MP Eric Joyce was convicted of headbutting another MP in one of the bars and banned from drinking in parliament. (I have no idea how well that worked. I wouldn’t bet a lot of money on it being effective.) MP Mark Reckless missed an important vote because he was too drunk. As part of his apology (either that time or a different one–I haven’t been able to sort it out) he said, “I don’t know what happened. I don’t remember falling over.”
If that doesn’t excuse him, I don’t know what will.
All the major political parties are represented here, and some of the small ones.
All that drinking may contribute to the multiple incidents of sexual abuse that have been surfacing lately. Or may not. Close all the bars and we’ll find out.
So was Professor Nutt serious when he suggested breathalyzing MPs? Absolutely. As a culture, we don’t allow people to drive a car when they’re the worse for wear. Why should they be allowed to drive a country?
The reason Professor Nutt is no longer an advisor on drug policy is that he said publicly that illegal drugs cause less damage than alcohol. I’m beginning to understand why nobody wanted to hear that.
But let’s not limit ourselves to politicians. Who are the country’s heavy drinkers? Well-to-do professionals, it turns out. People who earn more than £40,000 a year. The lower your income, the less you’re likely to drink much.
That sound you hear? That’s the sound of a stereotype smashing itself to bits on the floor of Parliament.
But why should we limit the discussion when the world offers us so many ways of getting shitfaced? The good folks who make Marlboro cigarettes are in negotiations to take over a Canadian company that produces marijuana. Shares in both companies soared when the news got out. Another tobacco company and the Coca Cola company are making similar moves.
Maybe you had to be around in the sixties to find that funny.
A conference on the role of alcohol in human society was, as far as I can figure out, dedicated to the proposition that social drinking helped humans create social cohesion. The earliest humans got together for feasts. Then they found fermented fruit. Then they learned to help the fermentation process along.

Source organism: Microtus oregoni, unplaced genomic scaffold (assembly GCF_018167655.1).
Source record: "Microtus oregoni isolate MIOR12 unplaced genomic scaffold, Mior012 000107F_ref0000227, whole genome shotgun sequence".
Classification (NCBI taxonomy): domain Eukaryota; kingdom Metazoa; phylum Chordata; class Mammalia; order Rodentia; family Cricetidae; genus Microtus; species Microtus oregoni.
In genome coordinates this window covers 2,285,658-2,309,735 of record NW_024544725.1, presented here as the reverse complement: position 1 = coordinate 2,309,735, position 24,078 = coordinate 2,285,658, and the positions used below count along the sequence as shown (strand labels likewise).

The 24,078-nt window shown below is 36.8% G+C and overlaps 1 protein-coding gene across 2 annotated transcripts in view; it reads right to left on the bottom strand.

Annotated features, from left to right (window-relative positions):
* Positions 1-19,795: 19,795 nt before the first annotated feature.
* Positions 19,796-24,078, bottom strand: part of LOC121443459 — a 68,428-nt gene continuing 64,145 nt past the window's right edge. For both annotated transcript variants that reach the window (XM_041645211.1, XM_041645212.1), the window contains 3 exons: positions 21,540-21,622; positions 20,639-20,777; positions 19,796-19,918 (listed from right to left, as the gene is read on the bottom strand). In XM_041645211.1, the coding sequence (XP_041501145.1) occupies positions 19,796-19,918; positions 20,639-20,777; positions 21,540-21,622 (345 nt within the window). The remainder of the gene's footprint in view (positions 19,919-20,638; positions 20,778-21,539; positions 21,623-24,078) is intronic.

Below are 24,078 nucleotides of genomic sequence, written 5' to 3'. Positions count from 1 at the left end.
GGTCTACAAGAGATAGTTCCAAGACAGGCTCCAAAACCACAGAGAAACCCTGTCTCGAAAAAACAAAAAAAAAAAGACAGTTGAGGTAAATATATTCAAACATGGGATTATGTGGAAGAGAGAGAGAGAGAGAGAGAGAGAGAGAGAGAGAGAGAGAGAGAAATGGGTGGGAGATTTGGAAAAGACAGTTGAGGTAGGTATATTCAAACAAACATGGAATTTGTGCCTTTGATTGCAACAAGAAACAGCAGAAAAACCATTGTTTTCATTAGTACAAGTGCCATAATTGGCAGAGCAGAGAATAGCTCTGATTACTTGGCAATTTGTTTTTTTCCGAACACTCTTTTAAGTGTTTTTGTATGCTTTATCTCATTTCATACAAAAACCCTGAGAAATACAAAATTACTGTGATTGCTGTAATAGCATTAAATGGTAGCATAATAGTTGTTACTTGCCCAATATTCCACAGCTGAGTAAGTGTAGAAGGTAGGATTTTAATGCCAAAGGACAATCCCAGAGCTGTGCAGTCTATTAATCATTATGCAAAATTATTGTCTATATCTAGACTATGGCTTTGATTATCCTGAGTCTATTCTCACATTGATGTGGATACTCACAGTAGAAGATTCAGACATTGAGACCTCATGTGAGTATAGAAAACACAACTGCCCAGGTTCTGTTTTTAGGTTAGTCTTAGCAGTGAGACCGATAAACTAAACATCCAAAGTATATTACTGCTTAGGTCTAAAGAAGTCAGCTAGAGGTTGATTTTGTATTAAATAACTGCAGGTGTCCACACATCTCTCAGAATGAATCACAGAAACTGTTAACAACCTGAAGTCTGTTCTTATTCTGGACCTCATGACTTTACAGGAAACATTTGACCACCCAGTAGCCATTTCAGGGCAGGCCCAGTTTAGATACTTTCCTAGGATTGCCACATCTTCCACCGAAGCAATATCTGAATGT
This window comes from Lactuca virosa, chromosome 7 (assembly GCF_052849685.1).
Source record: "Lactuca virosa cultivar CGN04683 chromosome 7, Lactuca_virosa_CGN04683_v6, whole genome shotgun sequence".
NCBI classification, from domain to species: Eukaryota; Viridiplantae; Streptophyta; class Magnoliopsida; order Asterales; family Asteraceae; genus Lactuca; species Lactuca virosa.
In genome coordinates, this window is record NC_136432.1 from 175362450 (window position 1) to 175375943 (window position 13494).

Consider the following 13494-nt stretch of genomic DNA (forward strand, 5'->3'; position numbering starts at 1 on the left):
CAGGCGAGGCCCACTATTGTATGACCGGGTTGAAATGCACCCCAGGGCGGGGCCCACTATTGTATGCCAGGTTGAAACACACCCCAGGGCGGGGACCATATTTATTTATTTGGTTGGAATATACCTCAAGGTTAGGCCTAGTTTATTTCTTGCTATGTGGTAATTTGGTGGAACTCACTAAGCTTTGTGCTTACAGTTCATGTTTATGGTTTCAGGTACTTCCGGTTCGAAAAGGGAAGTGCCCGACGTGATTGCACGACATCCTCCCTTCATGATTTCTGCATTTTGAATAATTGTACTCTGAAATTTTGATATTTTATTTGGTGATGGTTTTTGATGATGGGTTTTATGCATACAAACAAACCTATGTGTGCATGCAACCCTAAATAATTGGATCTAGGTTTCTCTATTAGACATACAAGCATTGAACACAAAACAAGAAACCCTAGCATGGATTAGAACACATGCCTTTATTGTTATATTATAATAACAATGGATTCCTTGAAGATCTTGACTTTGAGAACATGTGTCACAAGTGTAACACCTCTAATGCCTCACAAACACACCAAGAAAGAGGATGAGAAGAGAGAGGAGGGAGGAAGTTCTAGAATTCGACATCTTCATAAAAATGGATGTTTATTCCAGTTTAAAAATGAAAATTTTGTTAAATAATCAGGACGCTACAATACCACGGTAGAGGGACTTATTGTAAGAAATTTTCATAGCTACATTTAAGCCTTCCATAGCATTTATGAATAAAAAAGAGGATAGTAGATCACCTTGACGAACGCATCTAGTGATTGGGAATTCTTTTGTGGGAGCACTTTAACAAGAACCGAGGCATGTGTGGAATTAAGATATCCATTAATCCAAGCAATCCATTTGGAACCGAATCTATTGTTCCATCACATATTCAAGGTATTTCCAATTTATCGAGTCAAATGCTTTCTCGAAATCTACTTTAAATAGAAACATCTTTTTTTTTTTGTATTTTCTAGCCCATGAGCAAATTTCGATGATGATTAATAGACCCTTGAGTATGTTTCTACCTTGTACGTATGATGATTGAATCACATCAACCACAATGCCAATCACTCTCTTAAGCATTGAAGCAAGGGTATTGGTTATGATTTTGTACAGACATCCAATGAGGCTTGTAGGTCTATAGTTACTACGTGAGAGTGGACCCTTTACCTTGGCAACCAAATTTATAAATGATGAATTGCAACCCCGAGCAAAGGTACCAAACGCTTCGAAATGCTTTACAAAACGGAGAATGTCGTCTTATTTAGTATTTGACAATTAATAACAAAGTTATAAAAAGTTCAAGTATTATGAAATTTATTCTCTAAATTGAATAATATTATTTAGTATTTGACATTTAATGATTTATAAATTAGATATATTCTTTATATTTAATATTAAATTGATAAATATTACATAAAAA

A recent excavation in Turkey found 10,000-year-old stone troughs that had been used to brew booze. In A Short History of Drunkenness, Mark Forsyth argues that the earliest cultivated wheat, einkorn, may have been grown not to make bread but beer. Researchers say it makes lousy bread but very good beer, although if humans had never tasted bread before, I’m not convinced they’d have thought it was bad. And they could easily have eaten the grain boiled. Boiled wheat is not only edible but good.
Which isn’t to say that they didn’t brew it. But let’s give the last word on this to an expert:
“We didn’t start farming because we wanted food–there was loads of food around,” Forsyth says.
Eco-minded brewers in Britain have started making beer from sandwich bread that would otherwise get thrown away. Some 24 million slices are thrown away every day.
The link above is to an article from Good Housekeeping. Do not for a minute kid yourself that I read Good Housekeeping or that I’m good at housekeeping. It was the unlikeliest of the available links, so of course I chose it.
How does anyone know how many slices get thrown away? Is there a wasted bread agency somewhere? Has the government outsourced the work or is it still being done by civil servants? Your guess is as good as mine and possibly better.
I imagine every cafe, restaurant, and cafeteria in the country having to make a note when a slice of bread’s thrown away. And every home kitchen. I once had a job where someone decided to find out what we were actually doing when we were out of their sight and asked us to fill in a form every fifteen minutes, noting down what we were doing at that exact moment.
Filling out your damn form, that’s what I’m doing. I wouldn’t want to base any serious research on the answers we gave, but it was for their own good. If they’d known, it wouldn’t have made them happy.
But back to bread and beer: Maybe their survey’s more accurate than the one I helped sabotage. Maybe smart refrigerators watch what we do outside their perfecdtly chilled interiors and send the Wasted Bread Commissin a message each time we set aside the ends of the loaf and wait till they go moldy so we can toss it away without feeling guilty.
For the record, my refrigerator is not smart. Neither is my phone. Neither are my dogs. The cat’s a fuckin’ genius but can’t be bothered to report on us. Cats are good about things like that.
I bake most of our bread and we eat it from one end of the loaf to the other. If you want to make beer, use your own bread.